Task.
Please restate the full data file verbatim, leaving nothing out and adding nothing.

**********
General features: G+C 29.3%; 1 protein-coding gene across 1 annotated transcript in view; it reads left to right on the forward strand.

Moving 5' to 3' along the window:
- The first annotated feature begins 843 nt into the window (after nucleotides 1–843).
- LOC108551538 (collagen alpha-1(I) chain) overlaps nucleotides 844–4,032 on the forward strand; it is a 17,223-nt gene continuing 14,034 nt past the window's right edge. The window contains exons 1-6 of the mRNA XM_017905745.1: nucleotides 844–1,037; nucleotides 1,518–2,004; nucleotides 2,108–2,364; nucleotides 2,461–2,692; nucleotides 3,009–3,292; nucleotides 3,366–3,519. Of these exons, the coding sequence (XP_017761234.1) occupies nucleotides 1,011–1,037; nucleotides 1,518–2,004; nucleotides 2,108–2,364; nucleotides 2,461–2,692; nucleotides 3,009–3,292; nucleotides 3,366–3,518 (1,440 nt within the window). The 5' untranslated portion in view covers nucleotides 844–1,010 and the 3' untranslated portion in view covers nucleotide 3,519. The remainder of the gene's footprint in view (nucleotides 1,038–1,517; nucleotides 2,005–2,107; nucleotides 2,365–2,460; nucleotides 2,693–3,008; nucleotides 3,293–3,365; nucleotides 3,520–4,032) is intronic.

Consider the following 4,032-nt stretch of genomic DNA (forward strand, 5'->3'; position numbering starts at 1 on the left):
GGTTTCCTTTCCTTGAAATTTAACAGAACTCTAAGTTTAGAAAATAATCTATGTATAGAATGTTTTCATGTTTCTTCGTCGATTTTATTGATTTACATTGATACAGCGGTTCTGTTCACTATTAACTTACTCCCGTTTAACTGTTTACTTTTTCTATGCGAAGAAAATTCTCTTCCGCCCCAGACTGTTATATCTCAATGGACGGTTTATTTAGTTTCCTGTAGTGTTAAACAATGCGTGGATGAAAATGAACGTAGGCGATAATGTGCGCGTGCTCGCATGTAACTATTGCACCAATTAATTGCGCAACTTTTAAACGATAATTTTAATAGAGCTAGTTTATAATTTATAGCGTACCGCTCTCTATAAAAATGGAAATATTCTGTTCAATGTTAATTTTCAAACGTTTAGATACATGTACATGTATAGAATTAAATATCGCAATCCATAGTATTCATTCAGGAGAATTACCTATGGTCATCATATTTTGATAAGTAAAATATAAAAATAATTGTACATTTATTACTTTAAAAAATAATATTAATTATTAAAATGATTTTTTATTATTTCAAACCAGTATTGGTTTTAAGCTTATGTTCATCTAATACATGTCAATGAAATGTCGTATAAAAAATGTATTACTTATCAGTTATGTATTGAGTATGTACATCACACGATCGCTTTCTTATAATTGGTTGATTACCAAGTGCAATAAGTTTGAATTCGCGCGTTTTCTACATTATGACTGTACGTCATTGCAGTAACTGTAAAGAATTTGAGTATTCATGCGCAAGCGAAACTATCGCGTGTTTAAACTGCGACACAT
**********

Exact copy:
General features: G+C 29.3%; 1 protein-coding gene across 1 annotated transcript in view; it reads left to right on the forward strand.

Moving 5' to 3' along the window:
- The first annotated feature begins 843 nt into the window (after nucleotides 1–843).
- LOC108551538 (collagen alpha-1(I) chain) overlaps nucleotides 844–4,032 on the forward strand; it is a 17,223-nt gene continuing 14,034 nt past the window's right edge. The window contains exons 1-6 of the mRNA XM_017905745.1: nucleotides 844–1,037; nucleotides 1,518–2,004; nucleotides 2,108–2,364; nucleotides 2,461–2,692; nucleotides 3,009–3,292; nucleotides 3,366–3,519. Of these exons, the coding sequence (XP_017761234.1) occupies nucleotides 1,011–1,037; nucleotides 1,518–2,004; nucleotides 2,108–2,364; nucleotides 2,461–2,692; nucleotides 3,009–3,292; nucleotides 3,366–3,518 (1,440 nt within the window). The 5' untranslated portion in view covers nucleotides 844–1,010 and the 3' untranslated portion in view covers nucleotide 3,519. The remainder of the gene's footprint in view (nucleotides 1,038–1,517; nucleotides 2,005–2,107; nucleotides 2,365–2,460; nucleotides 2,693–3,008; nucleotides 3,293–3,365; nucleotides 3,520–4,032) is intronic.

Consider the following 4,032-nt stretch of genomic DNA (forward strand, 5'->3'; position numbering starts at 1 on the left):
GGTTTCCTTTCCTTGAAATTTAACAGAACTCTAAGTTTAGAAAATAATCTATGTATAGAATGTTTTCATGTTTCTTCGTCGATTTTATTGATTTACATTGATACAGCGGTTCTGTTCACTATTAACTTACTCCCGTTTAACTGTTTACTTTTTCTATGCGAAGAAAATTCTCTTCCGCCCCAGACTGTTATATCTCAATGGACGGTTTATTTAGTTTCCTGTAGTGTTAAACAATGCGTGGATGAAAATGAACGTAGGCGATAATGTGCGCGTGCTCGCATGTAACTATTGCACCAATTAATTGCGCAACTTTTAAACGATAATTTTAATAGAGCTAGTTTATAATTTATAGCGTACCGCTCTCTATAAAAATGGAAATATTCTGTTCAATGTTAATTTTCAAACGTTTAGATACATGTACATGTATAGAATTAAATATCGCAATCCATAGTATTCATTCAGGAGAATTACCTATGGTCATCATATTTTGATAAGTAAAATATAAAAATAATTGTACATTTATTACTTTAAAAAATAATATTAATTATTAAAATGATTTTTTATTATTTCAAACCAGTATTGGTTTTAAGCTTATGTTCATCTAATACATGTCAATGAAATGTCGTATAAAAAATGTATTACTTATCAGTTATGTATTGAGTATGTACATCACACGATCGCTTTCTTATAATTGGTTGATTACCAAGTGCAATAAGTTTGAATTCGCGCGTTTTCTACATTATGACTGTACGTCATTGCAGTAACTGTAAAGAATTTGAGTATTCATGCGCAAGCGAAACTATCGCGTGTTTAAACTGCGACACAT